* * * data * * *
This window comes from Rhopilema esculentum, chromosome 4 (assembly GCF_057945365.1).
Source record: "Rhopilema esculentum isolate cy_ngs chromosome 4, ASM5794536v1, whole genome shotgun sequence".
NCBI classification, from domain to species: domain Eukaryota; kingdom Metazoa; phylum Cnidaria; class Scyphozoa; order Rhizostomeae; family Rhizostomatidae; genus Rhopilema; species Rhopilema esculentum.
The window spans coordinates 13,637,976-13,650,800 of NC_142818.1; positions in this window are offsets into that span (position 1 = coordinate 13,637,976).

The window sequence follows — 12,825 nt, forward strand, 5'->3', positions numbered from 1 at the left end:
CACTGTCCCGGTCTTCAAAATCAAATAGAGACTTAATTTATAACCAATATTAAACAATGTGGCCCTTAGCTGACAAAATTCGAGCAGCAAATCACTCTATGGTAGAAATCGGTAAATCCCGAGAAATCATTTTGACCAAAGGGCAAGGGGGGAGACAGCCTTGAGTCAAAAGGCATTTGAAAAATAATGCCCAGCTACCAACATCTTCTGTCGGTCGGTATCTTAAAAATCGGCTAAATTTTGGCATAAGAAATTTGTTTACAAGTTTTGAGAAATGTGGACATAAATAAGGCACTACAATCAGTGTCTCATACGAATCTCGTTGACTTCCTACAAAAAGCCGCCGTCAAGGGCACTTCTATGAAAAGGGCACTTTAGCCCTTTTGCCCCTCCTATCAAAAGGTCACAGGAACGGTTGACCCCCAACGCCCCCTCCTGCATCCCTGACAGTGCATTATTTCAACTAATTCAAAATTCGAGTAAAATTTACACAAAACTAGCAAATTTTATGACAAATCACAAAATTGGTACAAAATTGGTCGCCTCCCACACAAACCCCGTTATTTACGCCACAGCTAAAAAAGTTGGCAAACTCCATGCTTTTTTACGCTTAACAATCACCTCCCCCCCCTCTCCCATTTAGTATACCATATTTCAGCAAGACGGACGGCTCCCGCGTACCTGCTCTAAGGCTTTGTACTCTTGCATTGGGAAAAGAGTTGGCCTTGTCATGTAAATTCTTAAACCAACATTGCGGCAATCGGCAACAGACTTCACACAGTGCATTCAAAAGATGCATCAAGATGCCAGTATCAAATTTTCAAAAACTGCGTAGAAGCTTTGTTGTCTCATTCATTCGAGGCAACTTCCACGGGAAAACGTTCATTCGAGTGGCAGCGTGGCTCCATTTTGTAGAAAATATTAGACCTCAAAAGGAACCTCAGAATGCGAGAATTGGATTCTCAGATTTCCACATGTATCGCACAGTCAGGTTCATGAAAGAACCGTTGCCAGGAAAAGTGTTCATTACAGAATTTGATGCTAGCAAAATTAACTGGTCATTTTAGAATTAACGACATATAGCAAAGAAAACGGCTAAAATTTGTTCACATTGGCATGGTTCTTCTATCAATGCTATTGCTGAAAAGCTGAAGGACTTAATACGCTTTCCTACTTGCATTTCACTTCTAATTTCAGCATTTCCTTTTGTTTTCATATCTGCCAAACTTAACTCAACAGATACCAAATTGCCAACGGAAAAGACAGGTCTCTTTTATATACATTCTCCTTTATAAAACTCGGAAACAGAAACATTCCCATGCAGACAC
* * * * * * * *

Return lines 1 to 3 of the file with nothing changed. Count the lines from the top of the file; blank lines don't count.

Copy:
This window comes from Rhopilema esculentum, chromosome 4 (assembly GCF_057945365.1).
Source record: "Rhopilema esculentum isolate cy_ngs chromosome 4, ASM5794536v1, whole genome shotgun sequence".
NCBI classification, from domain to species: domain Eukaryota; kingdom Metazoa; phylum Cnidaria; class Scyphozoa; order Rhizostomeae; family Rhizostomatidae; genus Rhopilema; species Rhopilema esculentum.